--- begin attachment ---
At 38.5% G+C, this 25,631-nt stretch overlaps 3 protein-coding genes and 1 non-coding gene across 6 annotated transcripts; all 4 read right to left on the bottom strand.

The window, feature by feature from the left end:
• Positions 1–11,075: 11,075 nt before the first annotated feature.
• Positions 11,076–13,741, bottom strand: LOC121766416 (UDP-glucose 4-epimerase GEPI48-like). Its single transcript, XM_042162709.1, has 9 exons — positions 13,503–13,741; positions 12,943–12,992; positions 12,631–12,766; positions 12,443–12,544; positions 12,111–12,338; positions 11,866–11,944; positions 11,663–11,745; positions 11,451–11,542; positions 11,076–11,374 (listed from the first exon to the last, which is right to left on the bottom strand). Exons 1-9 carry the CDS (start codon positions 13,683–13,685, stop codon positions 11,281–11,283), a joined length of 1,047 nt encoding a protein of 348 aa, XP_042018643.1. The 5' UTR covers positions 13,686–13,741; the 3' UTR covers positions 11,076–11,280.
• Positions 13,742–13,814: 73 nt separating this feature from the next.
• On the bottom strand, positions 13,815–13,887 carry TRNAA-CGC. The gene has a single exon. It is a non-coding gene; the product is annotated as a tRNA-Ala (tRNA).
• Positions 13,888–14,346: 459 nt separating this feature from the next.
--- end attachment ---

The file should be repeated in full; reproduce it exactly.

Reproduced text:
At 38.5% G+C, this 25,631-nt stretch overlaps 3 protein-coding genes and 1 non-coding gene across 6 annotated transcripts; all 4 read right to left on the bottom strand.

The window, feature by feature from the left end:
• Positions 1–11,075: 11,075 nt before the first annotated feature.
• Positions 11,076–13,741, bottom strand: LOC121766416 (UDP-glucose 4-epimerase GEPI48-like). Its single transcript, XM_042162709.1, has 9 exons — positions 13,503–13,741; positions 12,943–12,992; positions 12,631–12,766; positions 12,443–12,544; positions 12,111–12,338; positions 11,866–11,944; positions 11,663–11,745; positions 11,451–11,542; positions 11,076–11,374 (listed from the first exon to the last, which is right to left on the bottom strand). Exons 1-9 carry the CDS (start codon positions 13,683–13,685, stop codon positions 11,281–11,283), a joined length of 1,047 nt encoding a protein of 348 aa, XP_042018643.1. The 5' UTR covers positions 13,686–13,741; the 3' UTR covers positions 11,076–11,280.
• Positions 13,742–13,814: 73 nt separating this feature from the next.
• On the bottom strand, positions 13,815–13,887 carry TRNAA-CGC. The gene has a single exon. It is a non-coding gene; the product is annotated as a tRNA-Ala (tRNA).
• Positions 13,888–14,346: 459 nt separating this feature from the next.